Using Community Health Workers to Help Combat Malaria in Panama
Panama, along with other countries in Central America, has set an ambitious goal to eliminate malaria by 2020. It has made substantial progress toward this goal with the number of malaria cases dropping from 1281 in 2007 to 811 in 2016 (a 36 percent decrease). However, important challenges remain to reach elimination. The remaining areas of malaria transmission in Panama are remote, rural, and primarily populated by indigenous people. Approximately two-thirds of all cases originate in one of the three Guna comarcas, autonomous regions controlled by the Guna people.
Eliminating malaria in these remote areas will require innovative approaches.The communities are underserved by the network of health facilities that covers the rest of the country, so nearly 90 percent of malaria cases are diagnosed when Ministry of Health technicians make visits to the communities. Government technicians are responsible for traveling around the region and working with the Guna communities to diagnose, treat, and prevent malaria and other vector-borne diseases, but their numbers are limited and they are unable to be present in all communities at all times. In addition, these technicians use microscopy (requiring a laboratory, microscope and a skilled technician) to confirm malaria diagnosis. Sending the microscope to the laboratory by boat, receiving the result, and finally treating the patient in these regions can take up to a month.
Shortening the time between symptom onset, diagnosis, and treatment is crucial to move Panama closer to malaria elimination. Collecting quality data on all cases will allow the country to further target interventions to where they are needed the most. However, the current structure and capacity of the Ministry of Health in the Guna comarcas is a huge limiting factor in achieving this goal.
There is hope, and it starts with access to quality diagnostics that do not require a degree in laboratory science or even electricity. With a small blood sample, malaria rapid diagnostic tests can allow the person administering the test to achieve a parasitological diagnosis of malaria in 15 minutes, significantly cutting the time between when the blood sample is taken and the patient is diagnosed. These tests are highly durable, accurate, and simple to use, requiring minimal training to be able to administer.
Putting these tools in the hands of members of the community in the Guna comarcas, and giving these individuals the training not only to test, but also to treat and report malaria into the national surveillance system, is one way to ensure that every case is detected and treated.
Community health workers (CHWs) are often the best placed to know not only who in the community might be sick, but also to help them access treatment. Establishing a CHW network in an indigenous region allows the local people to take an active role in their communities to eliminate a disease that has caused sickness and even death.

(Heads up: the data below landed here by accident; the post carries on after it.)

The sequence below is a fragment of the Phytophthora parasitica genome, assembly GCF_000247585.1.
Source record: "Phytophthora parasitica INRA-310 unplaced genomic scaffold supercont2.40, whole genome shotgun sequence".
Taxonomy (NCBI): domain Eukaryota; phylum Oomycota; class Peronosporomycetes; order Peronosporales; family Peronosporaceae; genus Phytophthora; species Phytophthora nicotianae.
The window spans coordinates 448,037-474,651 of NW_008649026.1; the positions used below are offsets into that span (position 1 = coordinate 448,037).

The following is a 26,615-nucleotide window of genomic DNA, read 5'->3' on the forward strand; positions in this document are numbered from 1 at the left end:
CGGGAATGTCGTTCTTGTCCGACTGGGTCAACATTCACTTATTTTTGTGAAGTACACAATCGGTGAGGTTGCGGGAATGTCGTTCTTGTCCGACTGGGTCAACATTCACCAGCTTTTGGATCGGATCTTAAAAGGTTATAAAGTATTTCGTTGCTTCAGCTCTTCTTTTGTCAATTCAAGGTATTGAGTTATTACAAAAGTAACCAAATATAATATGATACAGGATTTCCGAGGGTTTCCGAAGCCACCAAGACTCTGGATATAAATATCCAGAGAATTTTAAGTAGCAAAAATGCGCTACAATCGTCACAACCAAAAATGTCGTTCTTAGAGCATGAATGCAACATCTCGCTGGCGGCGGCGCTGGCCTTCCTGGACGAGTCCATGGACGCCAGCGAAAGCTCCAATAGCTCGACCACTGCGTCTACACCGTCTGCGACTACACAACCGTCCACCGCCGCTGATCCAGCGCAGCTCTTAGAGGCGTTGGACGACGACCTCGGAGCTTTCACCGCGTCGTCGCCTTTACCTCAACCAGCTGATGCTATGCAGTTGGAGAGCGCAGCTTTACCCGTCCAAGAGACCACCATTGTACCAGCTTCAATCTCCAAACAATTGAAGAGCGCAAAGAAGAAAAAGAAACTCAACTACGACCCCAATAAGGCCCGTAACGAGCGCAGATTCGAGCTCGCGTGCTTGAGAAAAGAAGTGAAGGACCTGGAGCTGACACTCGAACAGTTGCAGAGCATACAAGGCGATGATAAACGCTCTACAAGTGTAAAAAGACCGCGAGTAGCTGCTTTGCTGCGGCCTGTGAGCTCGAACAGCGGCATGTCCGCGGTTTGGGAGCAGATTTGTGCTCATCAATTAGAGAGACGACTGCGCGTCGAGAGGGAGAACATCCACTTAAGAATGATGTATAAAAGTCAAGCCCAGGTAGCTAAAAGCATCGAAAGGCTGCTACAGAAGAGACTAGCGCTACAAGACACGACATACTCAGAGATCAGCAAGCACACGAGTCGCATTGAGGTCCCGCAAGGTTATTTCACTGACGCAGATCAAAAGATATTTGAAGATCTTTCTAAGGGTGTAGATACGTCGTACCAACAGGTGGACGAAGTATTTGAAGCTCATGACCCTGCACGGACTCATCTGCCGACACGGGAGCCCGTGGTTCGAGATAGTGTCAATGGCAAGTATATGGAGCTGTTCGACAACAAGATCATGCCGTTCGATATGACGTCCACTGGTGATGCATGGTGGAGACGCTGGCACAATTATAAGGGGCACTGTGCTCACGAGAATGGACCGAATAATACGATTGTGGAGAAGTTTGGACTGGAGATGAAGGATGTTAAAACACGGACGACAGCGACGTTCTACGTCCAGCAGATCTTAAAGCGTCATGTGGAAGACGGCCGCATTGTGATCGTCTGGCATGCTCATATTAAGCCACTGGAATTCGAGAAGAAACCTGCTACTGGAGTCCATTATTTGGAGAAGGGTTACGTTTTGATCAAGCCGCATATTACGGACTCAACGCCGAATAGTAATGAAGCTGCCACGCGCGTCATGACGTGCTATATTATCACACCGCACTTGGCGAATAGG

Malaria-dedicated CHW networks have been hugely successful in countries throughout Central America and beyond, but have a limited history in Panama. To help Panama adopt this promising approach, CHAI began working with counterparts at the Ministry of Health and authorities from the Guna Congress of Cultura to design and implement a pilot project to establish a CHW network in Guna Yala, one of the three Guna comarcas. The overarching goal of the pilot is to demonstrate how this model can strengthen case management and surveillance through community participation.
Forty-six communities across Guna Yala were selected to participate in the initial phase, and each community was invited to select their CHW. In October, the 12-month pilot kicked off with a training of the CHWs in rapid test and microscopy slide preparation, test interpretation, malaria treatment, and reporting. Armed with new tools and knowledge, the CHWs returned to their communities just as peak malaria season began; between October and December. CHWs have already detected 58 cases of Plasmodium vivax, accounting for 48% of all malaria cases reported in the region during this period.
These initial results are encouraging, but the true impact will be determined in October of this year, once the year-long pilot is complete. In the meantime, a cycle of direct supportive supervision and trainings is occurring to detect and address potential issues and roadblocks in a timely manner.
After twelve months, CHAI and the Ministry of Health will analyze the evidence, make revisions to the structure as necessary, and plan a scale-up to include communities in the other Guna comarcas. With the improved involvement of communities, this new model has the potential to help Panama secure its goal of malaria elimination in the next few years.